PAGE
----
The social care sector is to receive £120m in Government funding to help tackle staff shortages, the Department of Health and Social Care (DHSC) has announced.
The DHSC said the funding has been allocated in response to calls from the sector and the impact of the new Covid variant, which has led to staff absences ‘rising sharply’.
The £120m will help local authorities provide additional care staff where shortages arise, support with administrative staff to free up experienced and skilled staff to focus on providing care, and help existing workers take on additional hours if they wish, it said.
The money will also support councils to establish or continue initiatives designed to increase capacity and address staffing issues in social care – including care worker staff banks which pay trainee staff and training and recruitment programmes, it added.
The DHSC said: ‘The funding will protect and support the social care sector, including care homes and domiciliary care providers, by increasing workforce capacity and increasing testing.’
On top of regular testing for all staff, the DHSC has also pledged that care homes will have access to additional lateral flow devices to test individuals working in more than one setting before the start of every shift.
The £120m funding package follows £149m announced in December to support the rapid testing of staff using lateral flow devices and to enable care home visits where possible.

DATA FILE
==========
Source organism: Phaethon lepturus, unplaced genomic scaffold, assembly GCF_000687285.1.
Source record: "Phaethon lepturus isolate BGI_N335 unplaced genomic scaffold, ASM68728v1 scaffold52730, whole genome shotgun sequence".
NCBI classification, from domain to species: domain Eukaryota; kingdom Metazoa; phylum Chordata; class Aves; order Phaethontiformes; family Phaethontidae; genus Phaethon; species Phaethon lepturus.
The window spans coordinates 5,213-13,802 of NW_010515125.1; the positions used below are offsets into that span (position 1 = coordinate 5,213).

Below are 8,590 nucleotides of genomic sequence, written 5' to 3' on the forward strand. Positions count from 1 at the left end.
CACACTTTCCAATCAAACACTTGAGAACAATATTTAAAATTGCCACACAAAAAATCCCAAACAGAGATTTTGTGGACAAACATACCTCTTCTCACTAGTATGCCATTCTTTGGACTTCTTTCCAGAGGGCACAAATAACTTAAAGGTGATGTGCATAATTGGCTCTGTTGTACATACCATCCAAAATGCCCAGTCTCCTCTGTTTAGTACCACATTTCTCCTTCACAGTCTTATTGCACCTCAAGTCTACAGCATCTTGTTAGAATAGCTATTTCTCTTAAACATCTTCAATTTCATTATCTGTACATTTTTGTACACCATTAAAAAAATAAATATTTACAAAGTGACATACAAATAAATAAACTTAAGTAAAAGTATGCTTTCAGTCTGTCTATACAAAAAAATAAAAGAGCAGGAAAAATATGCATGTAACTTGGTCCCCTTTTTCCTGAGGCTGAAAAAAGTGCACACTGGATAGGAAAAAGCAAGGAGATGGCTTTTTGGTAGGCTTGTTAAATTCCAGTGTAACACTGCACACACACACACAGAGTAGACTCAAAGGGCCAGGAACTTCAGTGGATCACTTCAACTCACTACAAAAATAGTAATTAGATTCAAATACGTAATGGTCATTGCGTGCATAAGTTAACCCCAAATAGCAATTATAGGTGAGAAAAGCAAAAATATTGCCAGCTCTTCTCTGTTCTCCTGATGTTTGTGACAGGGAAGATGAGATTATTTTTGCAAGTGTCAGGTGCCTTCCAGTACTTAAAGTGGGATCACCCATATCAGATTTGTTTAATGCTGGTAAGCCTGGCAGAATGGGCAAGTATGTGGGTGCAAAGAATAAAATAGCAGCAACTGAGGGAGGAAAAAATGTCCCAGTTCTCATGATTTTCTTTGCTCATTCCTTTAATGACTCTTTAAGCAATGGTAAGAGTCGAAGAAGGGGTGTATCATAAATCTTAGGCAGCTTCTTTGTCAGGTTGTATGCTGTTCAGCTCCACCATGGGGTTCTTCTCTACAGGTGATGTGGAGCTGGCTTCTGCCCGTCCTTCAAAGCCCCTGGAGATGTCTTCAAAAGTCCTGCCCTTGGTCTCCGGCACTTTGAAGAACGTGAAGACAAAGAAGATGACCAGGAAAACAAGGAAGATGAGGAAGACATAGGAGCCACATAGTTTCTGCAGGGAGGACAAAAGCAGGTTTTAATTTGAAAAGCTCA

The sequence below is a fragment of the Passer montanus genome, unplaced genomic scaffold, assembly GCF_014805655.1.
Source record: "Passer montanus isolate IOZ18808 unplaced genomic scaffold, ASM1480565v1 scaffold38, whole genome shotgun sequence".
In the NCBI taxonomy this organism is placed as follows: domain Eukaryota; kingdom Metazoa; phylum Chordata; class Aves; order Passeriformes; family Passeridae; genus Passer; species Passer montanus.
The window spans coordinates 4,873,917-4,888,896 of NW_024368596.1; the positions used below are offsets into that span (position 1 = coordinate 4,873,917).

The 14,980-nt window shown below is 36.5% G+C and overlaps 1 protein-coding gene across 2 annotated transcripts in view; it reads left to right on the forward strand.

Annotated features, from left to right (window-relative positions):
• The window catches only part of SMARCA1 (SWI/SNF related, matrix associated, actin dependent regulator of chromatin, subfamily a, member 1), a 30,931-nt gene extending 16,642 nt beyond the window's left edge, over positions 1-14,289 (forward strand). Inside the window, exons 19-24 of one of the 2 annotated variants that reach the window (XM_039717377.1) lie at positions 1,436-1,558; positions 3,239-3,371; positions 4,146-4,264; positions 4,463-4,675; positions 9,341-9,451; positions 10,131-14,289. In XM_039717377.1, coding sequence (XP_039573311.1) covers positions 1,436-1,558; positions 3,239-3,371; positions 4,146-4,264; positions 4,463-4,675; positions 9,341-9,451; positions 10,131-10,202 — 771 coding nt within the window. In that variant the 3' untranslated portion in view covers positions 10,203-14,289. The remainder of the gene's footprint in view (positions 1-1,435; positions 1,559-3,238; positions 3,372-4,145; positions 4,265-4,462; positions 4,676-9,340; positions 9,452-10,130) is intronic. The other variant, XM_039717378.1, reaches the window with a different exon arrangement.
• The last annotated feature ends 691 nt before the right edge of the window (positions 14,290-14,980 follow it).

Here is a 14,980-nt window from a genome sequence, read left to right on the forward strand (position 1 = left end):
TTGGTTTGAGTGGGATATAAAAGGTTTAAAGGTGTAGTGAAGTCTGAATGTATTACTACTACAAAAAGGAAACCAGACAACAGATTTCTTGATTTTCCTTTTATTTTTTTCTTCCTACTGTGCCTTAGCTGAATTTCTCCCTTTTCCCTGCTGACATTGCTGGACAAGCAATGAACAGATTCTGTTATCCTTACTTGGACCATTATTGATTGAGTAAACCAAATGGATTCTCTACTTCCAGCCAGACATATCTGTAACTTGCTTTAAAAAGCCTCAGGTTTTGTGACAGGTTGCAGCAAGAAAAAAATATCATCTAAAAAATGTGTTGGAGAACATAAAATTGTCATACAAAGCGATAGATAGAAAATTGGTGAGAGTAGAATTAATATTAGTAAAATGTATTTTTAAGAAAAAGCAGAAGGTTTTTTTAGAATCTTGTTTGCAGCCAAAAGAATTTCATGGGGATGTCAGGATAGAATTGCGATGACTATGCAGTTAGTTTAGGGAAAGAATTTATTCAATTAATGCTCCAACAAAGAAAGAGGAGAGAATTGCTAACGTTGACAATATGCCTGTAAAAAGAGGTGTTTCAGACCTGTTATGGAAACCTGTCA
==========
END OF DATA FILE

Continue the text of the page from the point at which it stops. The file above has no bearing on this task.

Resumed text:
Local authorities will be required to pass on 80% of the £149m fund to care homes on a ‘per beds basis’, with the remaining 20% to be used at the local authority’s discretion in supporting the sector, according to the DHSC.
Both funds will be made available later this month, it added.
‘Bolster staffing numbers’
Matt Hancock, health and social care secretary, said: ‘This funding will bolster staffing numbers in a controlled and safe way, whilst ensuring people continue to receive the highest quality of care.
‘Since the start of the pandemic, we have taken steps to protect care homes, including increasing the testing available for staff and residents, providing free PPE and investing billions of pounds of additional funding for infection control.’
He added: ‘Help is on the way with the offer of a vaccine, with over 40 per cent of elderly care home residents having already received their first dose.’
‘Continuous review needed’
Vic Rayner, National Care Forum (NCF) executive director, said: ‘It is positive that the Government has taken note of the extreme staffing pressure that care providers across the country are experiencing.
‘The funding announced and confirmed today is welcome news, but must be subject to continuous review. Communities across the country desperately need care organisations to be properly supported now and in the future so that they are ready and able to face every twist and turn of this pandemic.’